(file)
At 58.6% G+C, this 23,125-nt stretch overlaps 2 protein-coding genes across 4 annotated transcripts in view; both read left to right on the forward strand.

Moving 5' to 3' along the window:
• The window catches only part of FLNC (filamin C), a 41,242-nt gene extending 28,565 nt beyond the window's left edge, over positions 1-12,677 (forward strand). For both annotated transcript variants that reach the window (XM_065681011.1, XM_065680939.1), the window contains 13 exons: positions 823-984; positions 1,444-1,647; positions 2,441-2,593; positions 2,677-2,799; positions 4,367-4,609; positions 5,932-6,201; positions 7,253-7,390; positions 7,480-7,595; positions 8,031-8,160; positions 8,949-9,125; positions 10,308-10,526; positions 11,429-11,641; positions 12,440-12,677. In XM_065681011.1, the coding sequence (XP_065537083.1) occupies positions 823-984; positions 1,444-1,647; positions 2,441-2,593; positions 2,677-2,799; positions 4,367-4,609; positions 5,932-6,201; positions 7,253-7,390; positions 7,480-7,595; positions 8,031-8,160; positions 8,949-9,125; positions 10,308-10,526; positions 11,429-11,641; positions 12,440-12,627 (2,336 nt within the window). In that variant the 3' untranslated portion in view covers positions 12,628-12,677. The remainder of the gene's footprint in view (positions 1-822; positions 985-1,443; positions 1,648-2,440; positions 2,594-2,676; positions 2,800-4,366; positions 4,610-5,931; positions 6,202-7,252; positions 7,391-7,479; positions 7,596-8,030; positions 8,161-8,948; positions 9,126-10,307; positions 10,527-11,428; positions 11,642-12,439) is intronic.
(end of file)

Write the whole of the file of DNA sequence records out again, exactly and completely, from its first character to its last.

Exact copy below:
At 58.6% G+C, this 23,125-nt stretch overlaps 2 protein-coding genes across 4 annotated transcripts in view; both read left to right on the forward strand.

Moving 5' to 3' along the window:
• The window catches only part of FLNC (filamin C), a 41,242-nt gene extending 28,565 nt beyond the window's left edge, over positions 1-12,677 (forward strand). For both annotated transcript variants that reach the window (XM_065681011.1, XM_065680939.1), the window contains 13 exons: positions 823-984; positions 1,444-1,647; positions 2,441-2,593; positions 2,677-2,799; positions 4,367-4,609; positions 5,932-6,201; positions 7,253-7,390; positions 7,480-7,595; positions 8,031-8,160; positions 8,949-9,125; positions 10,308-10,526; positions 11,429-11,641; positions 12,440-12,677. In XM_065681011.1, the coding sequence (XP_065537083.1) occupies positions 823-984; positions 1,444-1,647; positions 2,441-2,593; positions 2,677-2,799; positions 4,367-4,609; positions 5,932-6,201; positions 7,253-7,390; positions 7,480-7,595; positions 8,031-8,160; positions 8,949-9,125; positions 10,308-10,526; positions 11,429-11,641; positions 12,440-12,627 (2,336 nt within the window). In that variant the 3' untranslated portion in view covers positions 12,628-12,677. The remainder of the gene's footprint in view (positions 1-822; positions 985-1,443; positions 1,648-2,440; positions 2,594-2,676; positions 2,800-4,366; positions 4,610-5,931; positions 6,202-7,252; positions 7,391-7,479; positions 7,596-8,030; positions 8,161-8,948; positions 9,126-10,307; positions 10,527-11,428; positions 11,642-12,439) is intronic.